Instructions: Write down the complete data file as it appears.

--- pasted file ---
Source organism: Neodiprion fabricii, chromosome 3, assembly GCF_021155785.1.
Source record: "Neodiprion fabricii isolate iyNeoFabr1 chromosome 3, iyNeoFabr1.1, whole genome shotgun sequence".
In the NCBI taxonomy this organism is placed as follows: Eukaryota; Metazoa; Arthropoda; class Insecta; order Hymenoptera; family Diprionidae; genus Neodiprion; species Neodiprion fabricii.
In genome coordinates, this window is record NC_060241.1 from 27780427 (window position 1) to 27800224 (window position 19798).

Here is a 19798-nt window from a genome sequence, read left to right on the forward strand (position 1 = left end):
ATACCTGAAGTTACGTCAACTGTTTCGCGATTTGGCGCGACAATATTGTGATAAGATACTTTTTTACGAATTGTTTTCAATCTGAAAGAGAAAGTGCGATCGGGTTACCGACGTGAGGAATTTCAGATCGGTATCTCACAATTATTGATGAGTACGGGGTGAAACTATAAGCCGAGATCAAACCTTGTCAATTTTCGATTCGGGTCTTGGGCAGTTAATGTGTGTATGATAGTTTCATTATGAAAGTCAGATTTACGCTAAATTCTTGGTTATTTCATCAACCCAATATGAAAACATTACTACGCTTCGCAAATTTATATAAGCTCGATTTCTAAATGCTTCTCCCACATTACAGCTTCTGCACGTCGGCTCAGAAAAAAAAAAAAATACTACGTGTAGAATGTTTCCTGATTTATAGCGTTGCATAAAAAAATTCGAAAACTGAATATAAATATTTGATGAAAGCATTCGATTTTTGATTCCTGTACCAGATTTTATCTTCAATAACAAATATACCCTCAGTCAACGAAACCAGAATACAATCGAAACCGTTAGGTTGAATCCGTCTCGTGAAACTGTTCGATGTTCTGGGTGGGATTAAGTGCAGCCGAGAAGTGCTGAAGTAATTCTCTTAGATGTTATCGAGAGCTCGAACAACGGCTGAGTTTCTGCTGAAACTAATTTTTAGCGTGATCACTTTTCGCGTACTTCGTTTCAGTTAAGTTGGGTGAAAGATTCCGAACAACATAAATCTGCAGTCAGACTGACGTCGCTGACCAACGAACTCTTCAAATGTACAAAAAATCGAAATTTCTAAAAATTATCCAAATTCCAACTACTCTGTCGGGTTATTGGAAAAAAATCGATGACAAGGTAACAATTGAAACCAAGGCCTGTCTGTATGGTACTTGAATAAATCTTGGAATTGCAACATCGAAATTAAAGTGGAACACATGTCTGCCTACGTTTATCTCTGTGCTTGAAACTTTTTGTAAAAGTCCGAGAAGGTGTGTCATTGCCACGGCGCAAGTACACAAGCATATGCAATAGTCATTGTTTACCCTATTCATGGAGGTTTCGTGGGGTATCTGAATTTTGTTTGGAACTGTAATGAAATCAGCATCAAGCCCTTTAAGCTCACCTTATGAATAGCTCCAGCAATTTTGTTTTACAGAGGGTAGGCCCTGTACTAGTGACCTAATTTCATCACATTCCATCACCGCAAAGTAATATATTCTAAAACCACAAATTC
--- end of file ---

Source organism: Neodiprion fabricii, chromosome 3, assembly GCF_021155785.1.
Source record: "Neodiprion fabricii isolate iyNeoFabr1 chromosome 3, iyNeoFabr1.1, whole genome shotgun sequence".
In the NCBI taxonomy this organism is placed as follows: Eukaryota; Metazoa; Arthropoda; class Insecta; order Hymenoptera; family Diprionidae; genus Neodiprion; species Neodiprion fabricii.
In genome coordinates, this window is record NC_060241.1 from 27780427 (window position 1) to 27800224 (window position 19798).

Here is a 19798-nt window from a genome sequence, read left to right on the forward strand (position 1 = left end):
ATACCTGAAGTTACGTCAACTGTTTCGCGATTTGGCGCGACAATATTGTGATAAGATACTTTTTTACGAATTGTTTTCAATCTGAAAGAGAAAGTGCGATCGGGTTACCGACGTGAGGAATTTCAGATCGGTATCTCACAATTATTGATGAGTACGGGGTGAAACTATAAGCCGAGATCAAACCTTGTCAATTTTCGATTCGGGTCTTGGGCAGTTAATGTGTGTATGATAGTTTCATTATGAAAGTCAGATTTACGCTAAATTCTTGGTTATTTCATCAACCCAATATGAAAACATTACTACGCTTCGCAAATTTATATAAGCTCGATTTCTAAATGCTTCTCCCACATTACAGCTTCTGCACGTCGGCTCAGAAAAAAAAAAAAATACTACGTGTAGAATGTTTCCTGATTTATAGCGTTGCATAAAAAAATTCGAAAACTGAATATAAATATTTGATGAAAGCATTCGATTTTTGATTCCTGTACCAGATTTTATCTTCAATAACAAATATACCCTCAGTCAACGAAACCAGAATACAATCGAAACCGTTAGGTTGAATCCGTCTCGTGAAACTGTTCGATGTTCTGGGTGGGATTAAGTGCAGCCGAGAAGTGCTGAAGTAATTCTCTTAGATGTTATCGAGAGCTCGAACAACGGCTGAGTTTCTGCTGAAACTAATTTTTAGCGTGATCACTTTTCGCGTACTTCGTTTCAGTTAAGTTGGGTGAAAGATTCCGAACAACATAAATCTGCAGTCAGACTGACGTCGCTGACCAACGAACTCTTCAAATGTACAAAAAATCGAAATTTCTAAAAATTATCCAAATTCCAACTACTCTGTCGGGTTATTGGAAAAAAATCGATGACAAGGTAACAATTGAAACCAAGGCCTGTCTGTATGGTACTTGAATAAATCTTGGAATTGCAACATCGAAATTAAAGTGGAACACATGTCTGCCTACGTTTATCTCTGTGCTTGAAACTTTTTGTAAAAGTCCGAGAAGGTGTGTCATTGCCACGGCGCAAGTACACAAGCATATGCAATAGTCATTGTTTACCCTATTCATGGAGGTTTCGTGGGGTATCTGAATTTTGTTTGGAACTGTAATGAAATCAGCATCAAGCCCTTTAAGCTCACCTTATGAATAGCTCCAGCAATTTTGTTTTACAGAGGGTAGGCCCTGTACTAGTGACCTAATTTCATCACATTCCATCACCGCAAAGTAATATATTCTAAAACCACAAATTC